To dorm or not to dorm? This is a decision you should make early on in the college hunt. Dorms are vastly different from college to college, and they can be a real deal breaker. So if your teen is nervous about dorm life, or if you’re weighing the costs of room and board against commuting from home, consider these five perks of living in a college residence hall.
Roommates and other students in the dorms are some of the best opportunities for your teen to make friends early. Freshman roommates are likely to have similar class schedules, questions and struggles, so they can help each other adjust and learn. Older students in the dorms can help your teen tackle projects or offer advice on study habits.
Your teen will also make friends in the dorms who may be outside their normal social circles. They can find mentors in the upperclassmen, talk with people studying different majors, and learn about the cultures of international students.
- Location, location, location
The most obvious perk is living right next to classes and other required activities. Instead of getting up early to fight traffic every morning, your teen can just walk to class a few minutes before the bell. During free hours they can go back to nap, study, change to more comfortable shoes or grab something they forgot. Collaborating for group projects is easier, and required evening activities won’t mean an extra drive.
Dorms are a great way to ease into the adult world while still focusing on school. If your teen is attending a Christian college, chances are there will be a curfew and other rules to follow. These will allow your student to live away from home but still be under helpful supervision.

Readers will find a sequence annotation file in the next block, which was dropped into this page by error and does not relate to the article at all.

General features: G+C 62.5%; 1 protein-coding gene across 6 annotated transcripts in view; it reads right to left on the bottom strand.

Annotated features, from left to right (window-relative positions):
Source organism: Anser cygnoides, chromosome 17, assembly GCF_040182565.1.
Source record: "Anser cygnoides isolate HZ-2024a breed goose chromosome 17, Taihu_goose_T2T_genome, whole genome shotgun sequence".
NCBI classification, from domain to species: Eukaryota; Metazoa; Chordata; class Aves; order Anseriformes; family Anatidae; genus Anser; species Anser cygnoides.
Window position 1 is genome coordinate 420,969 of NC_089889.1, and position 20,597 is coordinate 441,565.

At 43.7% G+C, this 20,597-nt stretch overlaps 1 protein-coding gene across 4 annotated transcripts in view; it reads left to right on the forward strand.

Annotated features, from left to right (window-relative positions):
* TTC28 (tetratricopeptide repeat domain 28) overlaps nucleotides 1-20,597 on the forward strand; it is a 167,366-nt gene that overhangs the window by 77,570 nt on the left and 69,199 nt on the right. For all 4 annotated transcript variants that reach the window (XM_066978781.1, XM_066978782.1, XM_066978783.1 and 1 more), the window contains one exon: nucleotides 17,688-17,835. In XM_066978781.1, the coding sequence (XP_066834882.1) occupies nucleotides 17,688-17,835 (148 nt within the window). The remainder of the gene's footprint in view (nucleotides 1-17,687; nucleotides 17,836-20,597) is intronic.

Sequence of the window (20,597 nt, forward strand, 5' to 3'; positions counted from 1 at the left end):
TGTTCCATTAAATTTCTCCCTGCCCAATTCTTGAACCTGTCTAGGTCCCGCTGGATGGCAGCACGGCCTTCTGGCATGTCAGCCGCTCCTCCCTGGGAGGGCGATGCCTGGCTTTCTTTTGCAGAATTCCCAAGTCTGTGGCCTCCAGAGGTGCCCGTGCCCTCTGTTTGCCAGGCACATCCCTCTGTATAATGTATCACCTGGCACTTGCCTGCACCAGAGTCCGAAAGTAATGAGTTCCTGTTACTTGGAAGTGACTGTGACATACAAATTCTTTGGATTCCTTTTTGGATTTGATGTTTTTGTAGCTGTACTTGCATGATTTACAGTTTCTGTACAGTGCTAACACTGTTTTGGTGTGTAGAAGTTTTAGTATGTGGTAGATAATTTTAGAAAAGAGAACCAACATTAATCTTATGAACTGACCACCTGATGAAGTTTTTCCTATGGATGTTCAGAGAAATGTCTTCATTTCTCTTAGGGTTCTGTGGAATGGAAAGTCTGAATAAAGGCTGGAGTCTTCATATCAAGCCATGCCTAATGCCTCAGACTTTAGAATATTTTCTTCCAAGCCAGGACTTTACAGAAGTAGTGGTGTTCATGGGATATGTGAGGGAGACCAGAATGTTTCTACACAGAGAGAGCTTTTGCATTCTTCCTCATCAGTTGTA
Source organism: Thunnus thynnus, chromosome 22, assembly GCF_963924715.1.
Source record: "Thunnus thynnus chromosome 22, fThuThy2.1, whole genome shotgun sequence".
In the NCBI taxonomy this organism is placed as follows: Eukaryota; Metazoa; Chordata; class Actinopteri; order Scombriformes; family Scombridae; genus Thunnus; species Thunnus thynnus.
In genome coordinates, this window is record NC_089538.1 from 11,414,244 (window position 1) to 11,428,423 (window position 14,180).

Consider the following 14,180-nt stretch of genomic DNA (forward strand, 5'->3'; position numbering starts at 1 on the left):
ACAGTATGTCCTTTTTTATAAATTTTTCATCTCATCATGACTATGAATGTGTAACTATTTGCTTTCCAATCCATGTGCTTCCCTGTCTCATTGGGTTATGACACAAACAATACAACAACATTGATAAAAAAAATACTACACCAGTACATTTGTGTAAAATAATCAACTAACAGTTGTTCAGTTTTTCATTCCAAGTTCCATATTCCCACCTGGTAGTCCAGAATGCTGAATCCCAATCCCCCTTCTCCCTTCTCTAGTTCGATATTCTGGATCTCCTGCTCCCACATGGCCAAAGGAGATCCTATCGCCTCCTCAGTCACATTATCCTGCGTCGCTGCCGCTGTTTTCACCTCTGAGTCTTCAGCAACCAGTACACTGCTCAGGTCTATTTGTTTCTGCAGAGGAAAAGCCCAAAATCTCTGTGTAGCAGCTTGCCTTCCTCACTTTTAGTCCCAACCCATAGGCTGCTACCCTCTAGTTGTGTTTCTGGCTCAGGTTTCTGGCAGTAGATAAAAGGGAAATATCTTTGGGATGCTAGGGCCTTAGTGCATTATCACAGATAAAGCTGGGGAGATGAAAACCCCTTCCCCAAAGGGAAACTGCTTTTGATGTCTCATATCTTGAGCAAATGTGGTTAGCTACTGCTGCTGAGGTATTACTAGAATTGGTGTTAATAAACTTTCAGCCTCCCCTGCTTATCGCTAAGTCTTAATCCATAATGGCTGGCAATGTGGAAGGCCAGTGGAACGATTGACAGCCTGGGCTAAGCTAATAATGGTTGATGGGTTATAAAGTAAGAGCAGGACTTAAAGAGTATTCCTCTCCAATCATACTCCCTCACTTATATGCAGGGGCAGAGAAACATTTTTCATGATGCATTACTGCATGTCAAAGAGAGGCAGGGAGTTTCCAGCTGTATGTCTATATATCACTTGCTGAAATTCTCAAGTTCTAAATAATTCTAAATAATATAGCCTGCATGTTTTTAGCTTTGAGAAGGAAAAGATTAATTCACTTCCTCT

- Expenses included
It’s true, room and board costs are a good chunk of change. But most living expenses are included, and financial aid will help. Cleaning, maintenance, utilities, water, internet and security are all part of the dorm package. Meal plans may be part of the deal too.
- Campus life
One of the coolest things about a college campus is the pace of life. There is always something happening! Music recitals, intramural and intercollegiate sports, drama and improv nights, pizza parties—you name it. Students who live on campus are more likely to know what’s happening, and they’re more likely to get involved.
Dorms offer your teen the opportunity to be a part of a community of other students their age. It’ll be a new experience for them and one that will shape them for the rest of their lives.
Make sure you participate in our homeschool to college program both throughout the year via our homeschool guidance counselor emails and at each Teach Them Diligently event next spring! Learn more about our Homeschool Guidance Counselor and how participation in that free program can help you be much more confident as you help prepare your children to take that next step in their life.
Check out some of these other helpful articles about helping your student make the transition from homeschool to college.
Bridget Nee is a writer for Bob Jones University, a Christian liberal arts university in Greenville, South Carolina. After navigating the journey through homeschool and college herself, she enjoys sharing her insights with other homeschool families to help make their experience fun and exciting.